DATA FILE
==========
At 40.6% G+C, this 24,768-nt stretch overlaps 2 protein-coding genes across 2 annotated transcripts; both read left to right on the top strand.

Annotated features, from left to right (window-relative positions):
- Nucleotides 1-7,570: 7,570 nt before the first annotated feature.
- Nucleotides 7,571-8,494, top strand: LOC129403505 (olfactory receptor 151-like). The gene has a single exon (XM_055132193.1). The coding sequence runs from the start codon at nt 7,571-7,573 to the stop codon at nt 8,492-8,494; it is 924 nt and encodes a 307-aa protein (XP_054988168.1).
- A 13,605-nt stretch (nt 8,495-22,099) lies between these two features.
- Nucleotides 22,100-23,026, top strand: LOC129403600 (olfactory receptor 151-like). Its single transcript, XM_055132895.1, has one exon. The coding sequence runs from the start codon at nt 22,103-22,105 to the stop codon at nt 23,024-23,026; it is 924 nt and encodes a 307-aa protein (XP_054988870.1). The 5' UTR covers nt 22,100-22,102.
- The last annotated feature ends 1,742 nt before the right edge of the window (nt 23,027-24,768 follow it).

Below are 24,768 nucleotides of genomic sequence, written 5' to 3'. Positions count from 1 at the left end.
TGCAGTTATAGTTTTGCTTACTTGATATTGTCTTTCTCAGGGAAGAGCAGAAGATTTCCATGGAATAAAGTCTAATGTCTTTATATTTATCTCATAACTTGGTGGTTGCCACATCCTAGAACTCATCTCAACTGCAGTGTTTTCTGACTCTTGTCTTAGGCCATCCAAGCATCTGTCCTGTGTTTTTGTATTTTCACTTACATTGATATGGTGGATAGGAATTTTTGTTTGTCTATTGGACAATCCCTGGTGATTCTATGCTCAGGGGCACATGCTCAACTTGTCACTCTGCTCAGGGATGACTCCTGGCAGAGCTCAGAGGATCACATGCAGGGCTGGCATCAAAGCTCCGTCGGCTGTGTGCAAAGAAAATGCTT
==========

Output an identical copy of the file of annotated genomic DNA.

At 40.6% G+C, this 24,768-nt stretch overlaps 2 protein-coding genes across 2 annotated transcripts; both read left to right on the top strand.

Annotated features, from left to right (window-relative positions):
- Nucleotides 1-7,570: 7,570 nt before the first annotated feature.
- Nucleotides 7,571-8,494, top strand: LOC129403505 (olfactory receptor 151-like). The gene has a single exon (XM_055132193.1). The coding sequence runs from the start codon at nt 7,571-7,573 to the stop codon at nt 8,492-8,494; it is 924 nt and encodes a 307-aa protein (XP_054988168.1).
- A 13,605-nt stretch (nt 8,495-22,099) lies between these two features.
- Nucleotides 22,100-23,026, top strand: LOC129403600 (olfactory receptor 151-like). Its single transcript, XM_055132895.1, has one exon. The coding sequence runs from the start codon at nt 22,103-22,105 to the stop codon at nt 23,024-23,026; it is 924 nt and encodes a 307-aa protein (XP_054988870.1). The 5' UTR covers nt 22,100-22,102.
- The last annotated feature ends 1,742 nt before the right edge of the window (nt 23,027-24,768 follow it).

Below are 24,768 nucleotides of genomic sequence, written 5' to 3'. Positions count from 1 at the left end.
TGCAGTTATAGTTTTGCTTACTTGATATTGTCTTTCTCAGGGAAGAGCAGAAGATTTCCATGGAATAAAGTCTAATGTCTTTATATTTATCTCATAACTTGGTGGTTGCCACATCCTAGAACTCATCTCAACTGCAGTGTTTTCTGACTCTTGTCTTAGGCCATCCAAGCATCTGTCCTGTGTTTTTGTATTTTCACTTACATTGATATGGTGGATAGGAATTTTTGTTTGTCTATTGGACAATCCCTGGTGATTCTATGCTCAGGGGCACATGCTCAACTTGTCACTCTGCTCAGGGATGACTCCTGGCAGAGCTCAGAGGATCACATGCAGGGCTGGCATCAAAGCTCCGTCGGCTGTGTGCAAAGAAAATGCTT